Roasting the chicken wings. You're supposed to roast 2.5 kilos of these suckers. Heston must have a much bigger roasting pan than me, because that quantity took 2 pans. I also did a chicken carcass, which I got from the butchers cheap.
So they get roasted for an hour.
Mmmmm... roasted chicken bits.

While they are cooking you get started slow cooking the onion. That cooks on very low heat, for about 45 mins. I've done this before, no biggie. You then add the carrot, another (20 mins). and then 10 mins for mushrooms and garlic. It's all sliced very finely to maximise the surface area.

 What you don't do is walk away from the stove during this process. Not even for literally 2 minutes to explain a finer point of Roman mythology as depicted in Percy Jackson and the Lightning Thief to your daughter.  This will result in burned onions and carrots, and you dumping them and starting over.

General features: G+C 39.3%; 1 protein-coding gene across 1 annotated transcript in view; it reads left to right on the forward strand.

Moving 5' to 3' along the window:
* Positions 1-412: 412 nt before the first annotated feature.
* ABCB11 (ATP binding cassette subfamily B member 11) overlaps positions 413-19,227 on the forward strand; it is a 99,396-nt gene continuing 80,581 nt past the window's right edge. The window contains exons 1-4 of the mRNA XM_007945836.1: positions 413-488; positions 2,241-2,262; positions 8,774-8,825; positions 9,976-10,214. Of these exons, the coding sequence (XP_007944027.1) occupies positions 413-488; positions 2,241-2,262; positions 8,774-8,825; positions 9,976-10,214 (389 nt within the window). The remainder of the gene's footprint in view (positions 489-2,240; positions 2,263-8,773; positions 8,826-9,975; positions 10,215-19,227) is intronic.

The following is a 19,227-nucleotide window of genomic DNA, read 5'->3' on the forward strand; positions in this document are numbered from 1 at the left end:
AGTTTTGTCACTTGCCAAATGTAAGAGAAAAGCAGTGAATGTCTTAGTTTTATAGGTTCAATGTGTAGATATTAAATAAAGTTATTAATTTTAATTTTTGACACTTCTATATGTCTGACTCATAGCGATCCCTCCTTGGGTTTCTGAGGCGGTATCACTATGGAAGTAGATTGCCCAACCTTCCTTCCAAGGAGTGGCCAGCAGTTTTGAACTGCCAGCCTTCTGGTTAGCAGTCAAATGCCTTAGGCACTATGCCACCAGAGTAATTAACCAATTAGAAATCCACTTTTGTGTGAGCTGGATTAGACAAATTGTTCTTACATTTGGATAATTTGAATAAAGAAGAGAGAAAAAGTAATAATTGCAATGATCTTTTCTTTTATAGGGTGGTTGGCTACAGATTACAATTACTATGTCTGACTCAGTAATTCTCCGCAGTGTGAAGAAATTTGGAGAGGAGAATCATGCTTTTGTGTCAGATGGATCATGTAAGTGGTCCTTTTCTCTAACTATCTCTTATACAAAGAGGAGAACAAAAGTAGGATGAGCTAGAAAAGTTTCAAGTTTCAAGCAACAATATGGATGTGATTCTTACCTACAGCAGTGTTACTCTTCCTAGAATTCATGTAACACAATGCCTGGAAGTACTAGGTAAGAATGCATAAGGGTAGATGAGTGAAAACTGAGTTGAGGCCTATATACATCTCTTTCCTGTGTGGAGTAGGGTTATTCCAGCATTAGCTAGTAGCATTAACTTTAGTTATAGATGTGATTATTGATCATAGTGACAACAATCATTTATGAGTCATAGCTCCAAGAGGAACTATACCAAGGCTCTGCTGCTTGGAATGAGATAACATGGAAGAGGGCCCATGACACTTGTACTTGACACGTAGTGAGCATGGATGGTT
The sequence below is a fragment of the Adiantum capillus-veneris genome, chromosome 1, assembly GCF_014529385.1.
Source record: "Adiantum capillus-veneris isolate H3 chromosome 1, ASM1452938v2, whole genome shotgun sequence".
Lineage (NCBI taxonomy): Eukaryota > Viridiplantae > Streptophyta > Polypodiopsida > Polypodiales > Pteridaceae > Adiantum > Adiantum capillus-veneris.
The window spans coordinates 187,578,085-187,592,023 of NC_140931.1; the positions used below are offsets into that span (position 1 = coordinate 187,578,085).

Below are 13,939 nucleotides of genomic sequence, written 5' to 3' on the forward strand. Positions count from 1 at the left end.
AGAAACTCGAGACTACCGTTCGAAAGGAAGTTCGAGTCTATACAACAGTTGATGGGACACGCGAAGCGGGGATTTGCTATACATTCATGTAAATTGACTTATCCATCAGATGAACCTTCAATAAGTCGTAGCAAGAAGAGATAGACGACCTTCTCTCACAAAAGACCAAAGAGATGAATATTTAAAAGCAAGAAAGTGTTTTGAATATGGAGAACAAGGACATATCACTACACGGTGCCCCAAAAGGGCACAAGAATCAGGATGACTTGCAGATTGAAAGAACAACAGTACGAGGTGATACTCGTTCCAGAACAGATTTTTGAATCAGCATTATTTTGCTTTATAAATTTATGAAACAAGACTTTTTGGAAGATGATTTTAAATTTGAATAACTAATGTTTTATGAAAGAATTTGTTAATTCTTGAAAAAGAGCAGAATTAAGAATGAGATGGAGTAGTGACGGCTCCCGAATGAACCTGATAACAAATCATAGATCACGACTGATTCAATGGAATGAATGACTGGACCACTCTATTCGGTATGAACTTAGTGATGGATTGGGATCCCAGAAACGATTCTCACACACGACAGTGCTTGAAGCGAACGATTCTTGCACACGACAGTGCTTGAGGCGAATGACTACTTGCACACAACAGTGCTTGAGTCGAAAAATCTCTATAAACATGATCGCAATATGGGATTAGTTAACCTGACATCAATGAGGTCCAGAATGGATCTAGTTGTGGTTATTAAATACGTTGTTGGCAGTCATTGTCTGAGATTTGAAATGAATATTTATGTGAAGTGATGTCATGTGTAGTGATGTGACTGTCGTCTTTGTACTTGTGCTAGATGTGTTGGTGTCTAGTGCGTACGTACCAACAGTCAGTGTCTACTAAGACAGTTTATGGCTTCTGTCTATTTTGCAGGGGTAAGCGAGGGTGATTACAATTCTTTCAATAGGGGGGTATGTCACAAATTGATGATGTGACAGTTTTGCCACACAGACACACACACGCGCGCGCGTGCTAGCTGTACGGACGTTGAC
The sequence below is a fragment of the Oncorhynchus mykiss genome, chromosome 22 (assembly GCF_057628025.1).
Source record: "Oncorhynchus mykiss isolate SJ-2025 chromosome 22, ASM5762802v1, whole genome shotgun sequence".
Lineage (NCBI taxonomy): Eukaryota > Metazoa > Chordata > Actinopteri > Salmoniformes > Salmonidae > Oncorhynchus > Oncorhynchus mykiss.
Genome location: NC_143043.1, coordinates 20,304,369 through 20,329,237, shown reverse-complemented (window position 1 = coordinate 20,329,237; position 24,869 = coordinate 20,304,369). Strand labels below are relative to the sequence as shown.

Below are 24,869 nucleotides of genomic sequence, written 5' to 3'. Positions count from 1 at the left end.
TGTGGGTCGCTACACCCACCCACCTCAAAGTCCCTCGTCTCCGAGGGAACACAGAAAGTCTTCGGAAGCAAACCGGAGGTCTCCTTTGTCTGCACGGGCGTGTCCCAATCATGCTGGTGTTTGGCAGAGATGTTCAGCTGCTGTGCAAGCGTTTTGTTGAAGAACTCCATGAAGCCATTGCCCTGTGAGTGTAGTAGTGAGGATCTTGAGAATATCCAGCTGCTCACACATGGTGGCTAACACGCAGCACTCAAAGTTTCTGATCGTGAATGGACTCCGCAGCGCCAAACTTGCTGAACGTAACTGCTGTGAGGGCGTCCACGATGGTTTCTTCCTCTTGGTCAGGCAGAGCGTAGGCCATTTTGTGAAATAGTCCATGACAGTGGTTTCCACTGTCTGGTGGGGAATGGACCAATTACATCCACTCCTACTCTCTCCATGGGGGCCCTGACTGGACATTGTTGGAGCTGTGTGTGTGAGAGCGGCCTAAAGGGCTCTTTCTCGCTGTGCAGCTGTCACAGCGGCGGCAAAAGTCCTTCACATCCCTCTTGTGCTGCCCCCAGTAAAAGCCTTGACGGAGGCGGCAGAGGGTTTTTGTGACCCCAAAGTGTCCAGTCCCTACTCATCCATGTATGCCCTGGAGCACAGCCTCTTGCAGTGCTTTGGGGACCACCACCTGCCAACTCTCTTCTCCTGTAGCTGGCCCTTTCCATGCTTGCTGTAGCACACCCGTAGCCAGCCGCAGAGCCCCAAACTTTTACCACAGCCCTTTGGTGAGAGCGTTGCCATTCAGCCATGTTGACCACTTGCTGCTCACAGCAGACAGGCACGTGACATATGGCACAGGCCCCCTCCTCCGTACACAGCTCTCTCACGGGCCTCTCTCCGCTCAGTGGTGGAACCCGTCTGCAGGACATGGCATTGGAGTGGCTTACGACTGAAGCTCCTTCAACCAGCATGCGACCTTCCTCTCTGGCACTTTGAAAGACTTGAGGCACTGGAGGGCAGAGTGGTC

So don't. leave. that. stove. Stir that sucker until its ready.

Then comes the put it all in the pot stage. It looks kind ordinary here.
You heat it, up and steam cooker that sucker for 2 hours, checking on it periodically to make sure it doesnt trip the valve - this means its boiling inside and will make your stock cloudy. (I did not know this about steam cookers).

Then you take it off the heat and the let whole thing cool down completely. It was about midnight by this time, so, I went to bed, and when I got up in the morning it was still warm. So it takes a while to cool.